Why it’s right not to vote

July, 2015 

There’s been a rather lively brouhaha lately bubbling up near the surface as Canadians prepare to vote in the upcoming federal election. The issue is the very right to vote itself, and whether or not Canadians who are living abroad, like myself, should have the right to vote in a federal or provincial election after they been out of the country for a certain period of time.

Let me not beat around the bush. I have a very strong opinion on the subject. I do not think we should have the right to vote if we have lived outside of Canada for longer than five years. And I think this is particularly true of people like myself, or well-known Canadians like William Shatner or Donald Sutherland, who have decided to live most of their lives in the United States even if they never become American citizens.

It’s not from lack of a connection to Canadian politics that I feel this way. My family has long been involved in politics. My dad was a press secretary to Prime Minister Lester Pearson, my uncle was a provincial premier and a federal cabinet minister, and my cousin is currently a member of Parliament and a former cabinet minister. At one time I was quite involved in politics myself on the provincial level. Fortunately, I came to my senses.

The reason that I believe that you should lose your right to vote, once you’ve been out of the country the prescribed number of years, is that I see voting after this time frame as a fraudulent act.

Oh, I’m a big believer in voting. The reason I decided to get my American citizenship (I have dual citizenship at the moment) is that one night I was watching a news report and a woman who had just taken her U.S. citizenship oath – she was a Canadian in fact – was asked why she decided to become an American citizen. “Because I can’t live somewhere not vote,” she answered firmly.

Damn right, I thought to myself. And next day I began the process of becoming an American citizen so I could vote.

Now I can tell you the ins and outs of the American political scene with my eyes closed. As a political junkie and policy wonk I am very aware of issues like health care, the nuclear treaty with Iran, American involvement in the Middle East, the fact that black lives matter, and why it was great that the Confederate flag has finally come down. Asked me about an American political issue and I can probably talk your ear off for an hour or more.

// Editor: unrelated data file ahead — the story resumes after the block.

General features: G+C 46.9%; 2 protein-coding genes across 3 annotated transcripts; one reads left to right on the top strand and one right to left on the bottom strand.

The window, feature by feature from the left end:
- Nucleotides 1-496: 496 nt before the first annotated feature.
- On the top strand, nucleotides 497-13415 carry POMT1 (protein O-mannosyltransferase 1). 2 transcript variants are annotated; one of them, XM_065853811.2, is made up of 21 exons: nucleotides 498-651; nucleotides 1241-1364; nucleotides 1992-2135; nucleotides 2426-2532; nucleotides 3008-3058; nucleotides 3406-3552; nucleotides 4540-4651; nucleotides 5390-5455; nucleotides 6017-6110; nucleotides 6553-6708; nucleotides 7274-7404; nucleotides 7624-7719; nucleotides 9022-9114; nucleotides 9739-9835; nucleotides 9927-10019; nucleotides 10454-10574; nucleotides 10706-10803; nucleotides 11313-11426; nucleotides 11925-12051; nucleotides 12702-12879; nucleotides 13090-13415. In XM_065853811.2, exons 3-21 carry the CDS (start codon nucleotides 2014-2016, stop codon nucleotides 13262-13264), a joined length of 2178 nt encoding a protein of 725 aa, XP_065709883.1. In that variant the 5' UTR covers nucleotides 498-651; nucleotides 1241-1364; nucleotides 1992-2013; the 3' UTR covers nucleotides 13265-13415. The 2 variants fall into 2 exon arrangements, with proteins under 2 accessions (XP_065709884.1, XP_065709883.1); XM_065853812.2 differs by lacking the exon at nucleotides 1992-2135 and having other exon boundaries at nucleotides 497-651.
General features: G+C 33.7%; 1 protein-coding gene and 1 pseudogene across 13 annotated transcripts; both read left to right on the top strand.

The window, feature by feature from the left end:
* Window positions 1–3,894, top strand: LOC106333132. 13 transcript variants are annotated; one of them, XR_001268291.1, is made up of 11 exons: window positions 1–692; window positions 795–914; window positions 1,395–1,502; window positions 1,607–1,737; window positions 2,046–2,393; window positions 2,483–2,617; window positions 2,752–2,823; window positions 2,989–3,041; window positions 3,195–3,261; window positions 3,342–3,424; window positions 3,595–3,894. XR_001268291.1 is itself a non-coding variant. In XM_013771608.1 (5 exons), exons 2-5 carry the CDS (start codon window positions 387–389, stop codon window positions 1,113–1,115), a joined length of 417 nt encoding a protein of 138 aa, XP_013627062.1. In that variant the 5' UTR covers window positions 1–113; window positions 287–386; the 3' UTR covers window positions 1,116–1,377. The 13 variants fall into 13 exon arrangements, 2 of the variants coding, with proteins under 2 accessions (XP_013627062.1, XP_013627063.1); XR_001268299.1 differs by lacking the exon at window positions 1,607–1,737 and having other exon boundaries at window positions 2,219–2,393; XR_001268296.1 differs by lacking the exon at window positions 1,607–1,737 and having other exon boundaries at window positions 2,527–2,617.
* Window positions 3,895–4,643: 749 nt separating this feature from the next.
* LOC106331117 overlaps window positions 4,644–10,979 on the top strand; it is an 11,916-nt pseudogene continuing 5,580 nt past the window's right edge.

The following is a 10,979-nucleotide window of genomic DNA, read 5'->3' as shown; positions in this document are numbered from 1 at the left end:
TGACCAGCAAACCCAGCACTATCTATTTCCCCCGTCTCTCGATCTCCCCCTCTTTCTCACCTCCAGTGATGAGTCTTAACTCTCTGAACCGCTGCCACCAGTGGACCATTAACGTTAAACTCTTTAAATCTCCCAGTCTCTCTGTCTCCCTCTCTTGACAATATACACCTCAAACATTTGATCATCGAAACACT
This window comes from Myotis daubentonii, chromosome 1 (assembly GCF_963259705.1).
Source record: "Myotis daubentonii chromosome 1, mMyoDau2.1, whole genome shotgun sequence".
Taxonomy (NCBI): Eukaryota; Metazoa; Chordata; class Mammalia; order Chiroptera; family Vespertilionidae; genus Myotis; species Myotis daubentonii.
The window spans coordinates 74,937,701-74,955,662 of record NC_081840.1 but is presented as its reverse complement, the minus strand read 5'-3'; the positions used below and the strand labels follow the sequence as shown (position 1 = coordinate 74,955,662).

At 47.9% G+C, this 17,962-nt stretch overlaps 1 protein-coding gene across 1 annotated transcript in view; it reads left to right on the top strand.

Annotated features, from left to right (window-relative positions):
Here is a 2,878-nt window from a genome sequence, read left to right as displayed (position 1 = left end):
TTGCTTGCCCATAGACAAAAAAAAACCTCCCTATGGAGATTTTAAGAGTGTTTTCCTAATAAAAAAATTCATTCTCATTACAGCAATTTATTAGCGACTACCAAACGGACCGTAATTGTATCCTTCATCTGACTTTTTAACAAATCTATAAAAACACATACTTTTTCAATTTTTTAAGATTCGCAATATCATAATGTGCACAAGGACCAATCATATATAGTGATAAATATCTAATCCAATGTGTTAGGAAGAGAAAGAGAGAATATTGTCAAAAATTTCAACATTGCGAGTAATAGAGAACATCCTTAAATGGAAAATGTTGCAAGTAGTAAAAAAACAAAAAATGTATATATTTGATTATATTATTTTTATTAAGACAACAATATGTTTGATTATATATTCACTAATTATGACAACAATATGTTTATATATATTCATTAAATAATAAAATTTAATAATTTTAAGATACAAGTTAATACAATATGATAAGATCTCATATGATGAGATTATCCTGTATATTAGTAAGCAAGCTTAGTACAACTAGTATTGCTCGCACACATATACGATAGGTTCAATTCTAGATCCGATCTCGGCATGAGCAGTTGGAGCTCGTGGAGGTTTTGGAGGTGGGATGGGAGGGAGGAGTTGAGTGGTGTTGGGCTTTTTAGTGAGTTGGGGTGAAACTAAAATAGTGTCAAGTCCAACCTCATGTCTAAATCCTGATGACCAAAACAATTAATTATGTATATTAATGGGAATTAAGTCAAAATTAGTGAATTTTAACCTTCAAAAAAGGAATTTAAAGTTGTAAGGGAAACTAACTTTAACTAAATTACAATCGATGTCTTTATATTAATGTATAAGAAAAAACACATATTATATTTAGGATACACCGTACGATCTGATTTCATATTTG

But I honestly can’t tell you more than one or two things about what’s happening in Canada.

I know that after the incident with the gunman on Parliament Hill, Stephen Harper’s government brought in a rather draconian law that I believe impinged on many Canadians’ charter rights. I understand there’s something about what we used to call a baby bonus. That’s about it. I know the name of exactly one Canadian premiers because my cousin’s wife, who is also good friend of mine, happens to be a cabinet minister in his government.

I know very little about the leaders of the main parties in Canada except that I don’t like Stephen Harper just on principle. I know the former leader of the NDP died only a few months after achieving the NDP’s greatest federal editorial success. I don’t know much about the new NDP guy except we share the same first name. And Liberal party leader Justin Trudeau is Pierre Trudeau’s son.

You see I believe voting is one of the most important things that a citizen in any country can do. But one of the things that bothers me the most is when people vote without any idea of any of the issues, any sense of the candidates, any real notion of what their vote will ultimately achieve.

And that’s how I feel about voting in a Canadian election after I’ve been gone for so long. It’s fraudulent. It would be like going to some other country, of which I have little or no knowledge, and being able to vote in their election.

I don’t just feel this way about voting in Canada. I think once you been gone for longer than five years (or even if you want to make it 10 years) from any country, you should not be allowed to vote in the country’s elections until you return to live in that country.

I know there are lots of people who will disagree with me. Maybe even the Supreme Court of Canada will disagree with me, and strike down the government’s new law. Doesn’t matter to me one iota.

Even if I had the right to vote in election Canada I wouldn’t use it.

It’s not right and I will never see it as being right. Otherwise it would be like throwing a dart at a board while blindfolded, with hands tied and not really knowing if it hit the board or the person next to the board. It’s a foolish thing to do.

Copyright Tom Regan 2015 

Contact Tom Regan:  motnager@gmail.com

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Tom Regan Tom Regan has worked for the Canadian Broadcasting Corporation and with the National Film Board in Canada, and in the United States for the Christian Science Monitor, Boston Globe, and National Public Radio A former executive director of the Online News Association, he was a Nieman fellow at Harvard in 1991-92.




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